What's next? SUV, truck or Jeep thing with a roof top tent (RTT).  Bill replied to this notion with, "No matter how you slice it though, a roof top tent is still a tent."

But I had to correct him. "A roof top tent is more than a tent; it's a bed with a mattress.  With any type of ground tent, you still have to figure out a bed for everybody.  We looked at the large ground tents like the Oz Tent with its front porch, a place to hang out during the day in the shade and with stand up room.  But no matter how we sliced it, it was just a tent.  We'd still have to bring matresses or cots with sleeping bags.  And a roof top tent has both shelter and bed."

He still wasn't crazy about the idea, and I don't blame him.  A snazzy tent/bed RTT doesn't solve all the issues, and arguably adds more.  Seriously, 150 lbs on top of your roof.

And Bill's not into a trailer, either.  "We've got a lot of shelf roads up here, and I just don't want to get caught in the situation where I'd have to back up a shelf road with a trailer behind me."

Well, okay.  I don't exactly see that as a deal-killer.  But he's not comfortable with a trailer, which is fair.  So let's check out the last option: a truck with a camper.  In general, we're talking about a nice living space, a bed, and a galley; some storage space included. Notwithstanding a bare-bones camper such as a FlipPac, which has a bed but no creature comforts like a kitchen.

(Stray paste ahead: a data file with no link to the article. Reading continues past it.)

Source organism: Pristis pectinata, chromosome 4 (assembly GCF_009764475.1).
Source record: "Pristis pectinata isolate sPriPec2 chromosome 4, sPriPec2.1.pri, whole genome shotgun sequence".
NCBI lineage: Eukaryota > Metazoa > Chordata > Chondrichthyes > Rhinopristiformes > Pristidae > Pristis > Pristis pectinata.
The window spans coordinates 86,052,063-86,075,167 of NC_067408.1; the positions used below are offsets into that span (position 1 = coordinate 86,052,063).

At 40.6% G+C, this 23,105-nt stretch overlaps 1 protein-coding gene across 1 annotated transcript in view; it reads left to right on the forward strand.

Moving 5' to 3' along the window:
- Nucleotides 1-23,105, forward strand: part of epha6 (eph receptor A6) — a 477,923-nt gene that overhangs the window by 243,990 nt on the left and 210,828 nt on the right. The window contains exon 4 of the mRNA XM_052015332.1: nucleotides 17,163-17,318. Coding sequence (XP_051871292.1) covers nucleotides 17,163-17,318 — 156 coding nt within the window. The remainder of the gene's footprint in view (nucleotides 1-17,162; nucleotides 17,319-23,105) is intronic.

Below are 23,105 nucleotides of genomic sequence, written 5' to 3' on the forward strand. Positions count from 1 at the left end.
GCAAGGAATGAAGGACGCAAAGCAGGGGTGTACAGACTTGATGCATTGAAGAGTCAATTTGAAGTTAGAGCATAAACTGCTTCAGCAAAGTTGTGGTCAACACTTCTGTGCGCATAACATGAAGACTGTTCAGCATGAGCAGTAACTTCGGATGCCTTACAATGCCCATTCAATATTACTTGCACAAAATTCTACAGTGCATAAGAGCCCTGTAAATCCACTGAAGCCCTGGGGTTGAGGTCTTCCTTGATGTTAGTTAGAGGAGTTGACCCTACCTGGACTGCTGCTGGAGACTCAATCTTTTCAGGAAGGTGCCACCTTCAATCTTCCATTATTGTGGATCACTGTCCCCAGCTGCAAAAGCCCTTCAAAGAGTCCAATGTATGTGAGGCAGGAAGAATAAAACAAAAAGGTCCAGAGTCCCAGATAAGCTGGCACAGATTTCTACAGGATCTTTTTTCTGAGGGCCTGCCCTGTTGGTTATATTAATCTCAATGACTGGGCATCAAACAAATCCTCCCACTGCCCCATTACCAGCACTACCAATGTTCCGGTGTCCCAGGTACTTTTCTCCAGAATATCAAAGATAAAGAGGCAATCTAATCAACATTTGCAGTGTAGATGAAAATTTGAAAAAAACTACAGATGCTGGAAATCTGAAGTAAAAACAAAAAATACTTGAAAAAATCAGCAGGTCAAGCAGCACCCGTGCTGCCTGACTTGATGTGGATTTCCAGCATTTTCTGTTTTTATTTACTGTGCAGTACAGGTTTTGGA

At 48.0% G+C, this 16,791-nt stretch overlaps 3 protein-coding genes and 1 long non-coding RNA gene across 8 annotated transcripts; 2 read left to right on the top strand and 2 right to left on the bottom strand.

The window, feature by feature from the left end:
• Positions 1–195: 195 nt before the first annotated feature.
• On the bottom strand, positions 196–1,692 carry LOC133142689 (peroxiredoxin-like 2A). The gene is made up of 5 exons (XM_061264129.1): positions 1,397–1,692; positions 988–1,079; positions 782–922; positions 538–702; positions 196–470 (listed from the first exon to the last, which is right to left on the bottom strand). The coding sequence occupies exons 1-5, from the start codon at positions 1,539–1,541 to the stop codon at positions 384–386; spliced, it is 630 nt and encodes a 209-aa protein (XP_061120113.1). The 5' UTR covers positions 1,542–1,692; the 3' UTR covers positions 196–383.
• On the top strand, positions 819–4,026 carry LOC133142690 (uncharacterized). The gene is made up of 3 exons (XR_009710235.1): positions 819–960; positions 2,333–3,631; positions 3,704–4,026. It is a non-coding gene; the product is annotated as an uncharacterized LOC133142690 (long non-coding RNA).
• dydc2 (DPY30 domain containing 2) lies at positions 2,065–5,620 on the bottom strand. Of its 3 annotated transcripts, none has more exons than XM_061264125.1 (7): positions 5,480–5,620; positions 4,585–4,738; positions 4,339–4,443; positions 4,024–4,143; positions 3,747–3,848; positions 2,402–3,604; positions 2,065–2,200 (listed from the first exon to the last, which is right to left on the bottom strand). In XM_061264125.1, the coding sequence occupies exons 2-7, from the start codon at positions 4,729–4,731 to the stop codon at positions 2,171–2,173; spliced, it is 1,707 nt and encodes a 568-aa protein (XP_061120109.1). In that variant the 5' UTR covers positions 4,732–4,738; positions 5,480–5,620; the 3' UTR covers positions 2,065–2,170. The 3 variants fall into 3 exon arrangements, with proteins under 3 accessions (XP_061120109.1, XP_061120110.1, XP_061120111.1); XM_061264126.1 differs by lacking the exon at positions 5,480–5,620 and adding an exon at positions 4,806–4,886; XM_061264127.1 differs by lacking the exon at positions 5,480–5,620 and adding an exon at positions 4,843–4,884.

So, Let's Take a Look Inside a Four Wheel Pop-Up Camper

This is a prototype model for an extra snazzy camper - it's a large unit that was attached to a Toyota Tundra.  You can see it sports some classy features, but all Four Wheel Pop-Up Campers dance around the same theme:

  • Sink
  • Two burner stove
  • Fridge
  • Eating table
  • Cushioned seating
  • Queen size bed (depending on the size of the camper
  • Hot water shower
  • and a number of creature comforts

What's in these pictures is a top of the line version, but you can score a new Four Wheel Camper for a mid-size truck in the neighborhood of $12k.  The pictures are one thing.  Watch out when you step inside one of these campers (which you can do at sportsman's shows around the country), because you'll immediately cast your imagination to a little nook next to a river, under some trees and sunshine, watching your kids chase butterflies and caterpillars.

They're obviously a great place to escape the elements and camp in style no matter the weather conditions. But the list of benefits goes on for awhile:

  • Less than 60 seconds to set-up.  So simple, that you can do it with a baby on your hip
  • Incredibly lightweight requiring few to no costly modifications to the truck
  • Park in a normal parking space, no problem at the bank or McD's drive-thru, lower profile than an SUV with a roof top tent